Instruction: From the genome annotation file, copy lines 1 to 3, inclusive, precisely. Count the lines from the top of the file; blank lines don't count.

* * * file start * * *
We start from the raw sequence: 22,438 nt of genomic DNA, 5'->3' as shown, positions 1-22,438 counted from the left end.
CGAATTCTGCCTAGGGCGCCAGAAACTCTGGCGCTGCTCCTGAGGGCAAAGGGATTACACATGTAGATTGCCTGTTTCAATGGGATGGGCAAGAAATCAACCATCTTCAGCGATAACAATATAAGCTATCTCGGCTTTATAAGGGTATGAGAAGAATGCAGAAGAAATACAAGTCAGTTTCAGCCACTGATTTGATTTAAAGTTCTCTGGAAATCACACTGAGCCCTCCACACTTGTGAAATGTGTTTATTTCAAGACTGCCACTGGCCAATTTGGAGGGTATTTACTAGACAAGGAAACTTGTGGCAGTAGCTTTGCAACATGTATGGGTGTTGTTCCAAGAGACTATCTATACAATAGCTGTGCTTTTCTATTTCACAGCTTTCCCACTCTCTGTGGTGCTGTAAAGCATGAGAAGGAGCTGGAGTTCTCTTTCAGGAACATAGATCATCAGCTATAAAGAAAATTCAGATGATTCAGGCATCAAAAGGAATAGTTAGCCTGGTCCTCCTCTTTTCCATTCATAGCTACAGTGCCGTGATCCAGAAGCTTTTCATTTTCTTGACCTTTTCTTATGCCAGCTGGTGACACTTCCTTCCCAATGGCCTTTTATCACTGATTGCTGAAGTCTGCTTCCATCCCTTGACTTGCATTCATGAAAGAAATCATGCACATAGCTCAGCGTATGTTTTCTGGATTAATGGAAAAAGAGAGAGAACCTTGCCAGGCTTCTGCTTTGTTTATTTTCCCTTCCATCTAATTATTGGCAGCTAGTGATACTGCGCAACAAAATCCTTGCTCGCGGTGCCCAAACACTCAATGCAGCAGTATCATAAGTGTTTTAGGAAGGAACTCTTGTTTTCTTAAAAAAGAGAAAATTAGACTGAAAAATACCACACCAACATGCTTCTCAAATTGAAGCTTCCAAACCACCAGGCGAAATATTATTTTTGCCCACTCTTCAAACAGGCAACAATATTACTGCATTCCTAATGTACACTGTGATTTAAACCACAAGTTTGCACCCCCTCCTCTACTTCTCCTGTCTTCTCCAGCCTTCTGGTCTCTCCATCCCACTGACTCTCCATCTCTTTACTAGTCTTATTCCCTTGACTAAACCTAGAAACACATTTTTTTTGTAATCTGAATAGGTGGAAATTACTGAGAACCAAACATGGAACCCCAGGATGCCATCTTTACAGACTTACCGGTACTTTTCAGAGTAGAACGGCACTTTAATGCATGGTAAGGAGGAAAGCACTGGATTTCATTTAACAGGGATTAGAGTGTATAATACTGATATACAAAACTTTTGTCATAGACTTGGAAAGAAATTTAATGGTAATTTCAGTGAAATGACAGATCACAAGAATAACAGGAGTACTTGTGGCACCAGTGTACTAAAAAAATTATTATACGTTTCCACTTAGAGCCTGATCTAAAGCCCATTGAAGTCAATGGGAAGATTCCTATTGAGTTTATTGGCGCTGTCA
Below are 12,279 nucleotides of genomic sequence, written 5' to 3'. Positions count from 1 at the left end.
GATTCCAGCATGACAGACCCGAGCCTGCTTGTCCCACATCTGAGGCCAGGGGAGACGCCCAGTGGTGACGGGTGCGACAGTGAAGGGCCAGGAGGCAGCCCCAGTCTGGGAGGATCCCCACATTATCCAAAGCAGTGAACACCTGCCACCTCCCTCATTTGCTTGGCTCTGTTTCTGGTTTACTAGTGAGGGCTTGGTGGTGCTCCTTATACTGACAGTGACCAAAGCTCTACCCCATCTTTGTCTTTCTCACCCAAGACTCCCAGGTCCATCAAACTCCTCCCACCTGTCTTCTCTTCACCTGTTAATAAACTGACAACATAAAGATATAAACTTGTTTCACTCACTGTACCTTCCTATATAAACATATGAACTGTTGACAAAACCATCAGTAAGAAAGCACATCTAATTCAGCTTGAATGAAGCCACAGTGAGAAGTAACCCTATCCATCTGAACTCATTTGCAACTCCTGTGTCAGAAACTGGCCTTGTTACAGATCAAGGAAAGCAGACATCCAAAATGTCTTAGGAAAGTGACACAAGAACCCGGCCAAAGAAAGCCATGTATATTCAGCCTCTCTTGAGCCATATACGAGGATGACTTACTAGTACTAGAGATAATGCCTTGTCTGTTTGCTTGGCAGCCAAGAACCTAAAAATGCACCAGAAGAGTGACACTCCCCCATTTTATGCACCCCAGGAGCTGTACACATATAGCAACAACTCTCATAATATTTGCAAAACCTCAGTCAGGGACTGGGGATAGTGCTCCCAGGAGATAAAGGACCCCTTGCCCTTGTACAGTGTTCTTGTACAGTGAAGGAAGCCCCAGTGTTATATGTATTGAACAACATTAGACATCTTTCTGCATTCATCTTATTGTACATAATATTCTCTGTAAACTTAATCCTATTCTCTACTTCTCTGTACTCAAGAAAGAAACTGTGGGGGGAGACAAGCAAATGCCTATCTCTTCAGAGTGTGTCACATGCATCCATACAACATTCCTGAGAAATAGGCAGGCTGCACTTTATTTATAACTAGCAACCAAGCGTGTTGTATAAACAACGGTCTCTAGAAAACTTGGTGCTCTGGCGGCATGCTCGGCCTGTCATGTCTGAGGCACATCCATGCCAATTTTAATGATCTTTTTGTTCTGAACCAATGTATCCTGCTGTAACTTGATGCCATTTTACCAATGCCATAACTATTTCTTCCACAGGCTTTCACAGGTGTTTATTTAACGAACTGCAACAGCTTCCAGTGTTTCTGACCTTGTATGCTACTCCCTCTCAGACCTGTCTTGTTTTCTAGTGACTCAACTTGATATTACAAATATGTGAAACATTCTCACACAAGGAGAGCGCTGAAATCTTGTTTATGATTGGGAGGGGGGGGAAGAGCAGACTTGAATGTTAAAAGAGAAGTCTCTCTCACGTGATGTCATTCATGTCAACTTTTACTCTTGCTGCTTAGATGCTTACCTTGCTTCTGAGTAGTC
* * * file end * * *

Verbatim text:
We start from the raw sequence: 22,438 nt of genomic DNA, 5'->3' as shown, positions 1-22,438 counted from the left end.
CGAATTCTGCCTAGGGCGCCAGAAACTCTGGCGCTGCTCCTGAGGGCAAAGGGATTACACATGTAGATTGCCTGTTTCAATGGGATGGGCAAGAAATCAACCATCTTCAGCGATAACAATATAAGCTATCTCGGCTTTATAAGGGTATGAGAAGAATGCAGAAGAAATACAAGTCAGTTTCAGCCACTGATTTGATTTAAAGTTCTCTGGAAATCACACTGAGCCCTCCACACTTGTGAAATGTGTTTATTTCAAGACTGCCACTGGCCAATTTGGAGGGTATTTACTAGACAAGGAAACTTGTGGCAGTAGCTTTGCAACATGTATGGGTGTTGTTCCAAGAGACTATCTATACAATAGCTGTGCTTTTCTATTTCACAGCTTTCCCACTCTCTGTGGTGCTGTAAAGCATGAGAAGGAGCTGGAGTTCTCTTTCAGGAACATAGATCATCAGCTATAAAGAAAATTCAGATGATTCAGGCATCAAAAGGAATAGTTAGCCTGGTCCTCCTCTTTTCCATTCATAGCTACAGTGCCGTGATCCAGAAGCTTTTCATTTTCTTGACCTTTTCTTATGCCAGCTGGTGACACTTCCTTCCCAATGGCCTTTTATCACTGATTGCTGAAGTCTGCTTCCATCCCTTGACTTGCATTCATGAAAGAAATCATGCACATAGCTCAGCGTATGTTTTCTGGATTAATGGAAAAAGAGAGAGAACCTTGCCAGGCTTCTGCTTTGTTTATTTTCCCTTCCATCTAATTATTGGCAGCTAGTGATACTGCGCAACAAAATCCTTGCTCGCGGTGCCCAAACACTCAATGCAGCAGTATCATAAGTGTTTTAGGAAGGAACTCTTGTTTTCTTAAAAAAGAGAAAATTAGACTGAAAAATACCACACCAACATGCTTCTCAAATTGAAGCTTCCAAACCACCAGGCGAAATATTATTTTTGCCCACTCTTCAAACAGGCAACAATATTACTGCATTCCTAATGTACACTGTGATTTAAACCACAAGTTTGCACCCCCTCCTCTACTTCTCCTGTCTTCTCCAGCCTTCTGGTCTCTCCATCCCACTGACTCTCCATCTCTTTACTAGTCTTATTCCCTTGACTAAACCTAGAAACACATTTTTTTTGTAATCTGAATAGGTGGAAATTACTGAGAACCAAACATGGAACCCCAGGATGCCATCTTTACAGACTTACCGGTACTTTTCAGAGTAGAACGGCACTTTAATGCATGGTAAGGAGGAAAGCACTGGATTTCATTTAACAGGGATTAGAGTGTATAATACTGATATACAAAACTTTTGTCATAGACTTGGAAAGAAATTTAATGGTAATTTCAGTGAAATGACAGATCACAAGAATAACAGGAGTACTTGTGGCACCAGTGTACTAAAAAAATTATTATACGTTTCCACTTAGAGCCTGATCTAAAGCCCATTGAAGTCAATGGGAAGATTCCTATTGAGTTTATTGGCGCTGTCA
Below are 12,279 nucleotides of genomic sequence, written 5' to 3'. Positions count from 1 at the left end.